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DOD Seeks Disruptive Technologies That Will Enable Warfighter > U.S. Department of Defense > Department of Defense News

A soldier operates a military drone.

Russia and China, peer adversaries, have invested heavily in developing capabilities in the fields of hypersonics, space, nuclear, cybersecurity and autonomy, said the undersecretary at the Defense for research and engineering.

Heidi Shyu spoke virtually today at a McAleese defense conference.

“[This] has amplified the need to build our technological superiority and maintain our military edge, to include teamwork with our allies and partners,” she said.

Adversaries will have more and more access to advanced trading technologies than ever before, she added.

“We cannot afford a leveling of technological advantage. It is imperative that the department encourage early research into emerging technologies to avoid technological surprises. We must take advantage of critical cutting-edge commercial technology where rapid progress are trying to accelerate our military capabilities,” Shyu said.

“We need to leverage the incredible amount of technological innovation across our country to empower our leapfrogging capabilities to solve tough operational challenges,” she said.

The department must harness innovation, both domestically and globally. This includes affiliated university research centers, federally funded research and development centers, defense industry and commercial sectors, as well as allies and partners.

“By working together, we can solve the toughest challenges much faster. Teamwork is our asymmetric advantage,” Shyu said, outlining some ongoing and upcoming initiatives.

The Department of Defense’s Science, Mathematics and Research for Transformation program, more commonly known as the SMART program, last year funded the tuition of 416 new undergraduate and graduate students in science, technology, engineering and mathematics.

The 2021 cohort includes students representing 184 colleges and universities and is the largest and most diverse in the program’s 15-year history, she said.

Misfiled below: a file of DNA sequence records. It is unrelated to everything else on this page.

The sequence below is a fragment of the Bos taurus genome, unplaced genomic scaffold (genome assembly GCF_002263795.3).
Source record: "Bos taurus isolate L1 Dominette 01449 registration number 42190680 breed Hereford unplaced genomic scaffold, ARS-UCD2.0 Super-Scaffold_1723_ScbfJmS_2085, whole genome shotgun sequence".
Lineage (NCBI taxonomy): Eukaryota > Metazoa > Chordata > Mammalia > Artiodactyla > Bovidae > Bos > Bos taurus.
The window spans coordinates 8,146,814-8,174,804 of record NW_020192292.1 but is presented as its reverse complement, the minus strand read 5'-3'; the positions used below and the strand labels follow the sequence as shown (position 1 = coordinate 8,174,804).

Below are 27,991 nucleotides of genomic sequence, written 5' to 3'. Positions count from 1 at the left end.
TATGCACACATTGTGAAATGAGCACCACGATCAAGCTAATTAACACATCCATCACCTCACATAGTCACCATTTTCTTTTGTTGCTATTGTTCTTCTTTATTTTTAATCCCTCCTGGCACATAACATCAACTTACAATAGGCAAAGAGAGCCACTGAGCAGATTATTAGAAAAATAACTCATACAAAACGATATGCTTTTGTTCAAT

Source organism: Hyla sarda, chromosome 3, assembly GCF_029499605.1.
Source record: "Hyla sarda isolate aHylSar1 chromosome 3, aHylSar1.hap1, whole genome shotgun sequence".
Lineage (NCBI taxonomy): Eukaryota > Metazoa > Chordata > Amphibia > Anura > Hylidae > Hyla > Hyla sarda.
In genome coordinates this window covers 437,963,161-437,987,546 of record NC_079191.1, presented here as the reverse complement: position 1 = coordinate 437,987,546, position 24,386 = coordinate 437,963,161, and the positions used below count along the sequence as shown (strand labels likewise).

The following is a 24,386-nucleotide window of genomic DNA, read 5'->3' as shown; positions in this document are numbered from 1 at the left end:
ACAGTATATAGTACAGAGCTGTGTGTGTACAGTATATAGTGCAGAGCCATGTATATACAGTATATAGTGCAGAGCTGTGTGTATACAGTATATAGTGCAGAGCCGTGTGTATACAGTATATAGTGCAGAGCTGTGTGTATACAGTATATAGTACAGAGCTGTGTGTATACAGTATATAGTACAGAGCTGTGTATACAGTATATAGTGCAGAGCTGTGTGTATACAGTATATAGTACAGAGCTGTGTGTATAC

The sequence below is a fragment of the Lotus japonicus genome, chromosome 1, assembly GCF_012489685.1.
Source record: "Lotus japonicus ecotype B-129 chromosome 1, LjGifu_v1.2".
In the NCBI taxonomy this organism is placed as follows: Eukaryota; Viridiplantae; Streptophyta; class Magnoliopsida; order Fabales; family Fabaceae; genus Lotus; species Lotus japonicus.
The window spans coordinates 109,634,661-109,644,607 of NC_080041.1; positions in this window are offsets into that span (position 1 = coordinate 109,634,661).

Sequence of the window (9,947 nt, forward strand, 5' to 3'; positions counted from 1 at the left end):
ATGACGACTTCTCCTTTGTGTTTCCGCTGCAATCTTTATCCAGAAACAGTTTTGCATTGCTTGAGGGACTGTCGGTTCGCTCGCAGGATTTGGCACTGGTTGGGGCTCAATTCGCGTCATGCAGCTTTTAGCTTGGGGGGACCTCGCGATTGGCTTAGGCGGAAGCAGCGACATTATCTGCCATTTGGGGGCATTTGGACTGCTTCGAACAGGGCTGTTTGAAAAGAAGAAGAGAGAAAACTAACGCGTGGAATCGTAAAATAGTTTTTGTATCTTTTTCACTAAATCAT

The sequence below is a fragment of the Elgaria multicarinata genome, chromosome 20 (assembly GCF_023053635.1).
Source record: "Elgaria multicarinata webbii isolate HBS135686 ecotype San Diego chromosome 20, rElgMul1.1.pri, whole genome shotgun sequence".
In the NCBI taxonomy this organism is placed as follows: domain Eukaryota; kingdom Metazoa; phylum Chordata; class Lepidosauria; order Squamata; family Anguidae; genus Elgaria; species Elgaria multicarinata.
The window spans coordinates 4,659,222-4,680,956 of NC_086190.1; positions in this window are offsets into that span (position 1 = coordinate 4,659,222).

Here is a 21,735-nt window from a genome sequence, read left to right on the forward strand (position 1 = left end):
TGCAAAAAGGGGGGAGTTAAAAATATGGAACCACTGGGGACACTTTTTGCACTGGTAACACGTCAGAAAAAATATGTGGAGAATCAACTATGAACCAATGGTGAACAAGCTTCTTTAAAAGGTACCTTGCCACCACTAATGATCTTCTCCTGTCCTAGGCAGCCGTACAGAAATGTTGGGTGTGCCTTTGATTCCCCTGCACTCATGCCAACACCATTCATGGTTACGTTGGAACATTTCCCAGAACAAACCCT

After graduation, SMART researchers will work in one of DOD’s 100 labs, Shyu said.

Shyu noted potentially disruptive abilities the department would like to acquire, including:

  • Biotechnology can provide early detection to help prevent pandemics.
  • Quantum science can provide unprecedented computational speed and help solve the toughest analytical problems. It can also provide much more accurate position, navigation and timing.































  • Advanced materials that may be stronger, but lighter, can reduce the logistical burden. In addition, materials that better withstand extreme temperatures can protect personnel.
  • 5G and future wireless G technology can make communications easier.
  • Cyber-secure artificial intelligence and autonomy are key to operating unmanned platforms.
  • An integrated networking system that enables engagement of any sensor on any shooter with the ability to integrate disparate systems that were never intended to talk to each other.
  • A hybrid and more proliferated space architecture to enable resilient cross-domain operations, communications, intelligence, surveillance, reconnaissance and navigation and position synchronization.































  • Advanced computing and software should focus on a module, open architecture to isolate hardware from software and enable rapid upgrades.
  • Onshoring microelectronics, as 70% now comes from Asia, putting the supply chain at risk.
  • Highly immersive and realistic training environments can provide real-time feedback to improve fighter performance.
  • The directed energy has finally matured to the point where it can be deployed.
  • Hypersonic missiles have the ability to dramatically shorten flight time and provide extreme maneuvering. They are also very difficult to counter.































  • Component technologies have advanced significantly to enable the development of embedded sensing and cyber in one system. The department must develop broadband sensors to operate at the intersection of cyberspace, electronic warfare, radar, and communications to enable operation in a highly contested environment.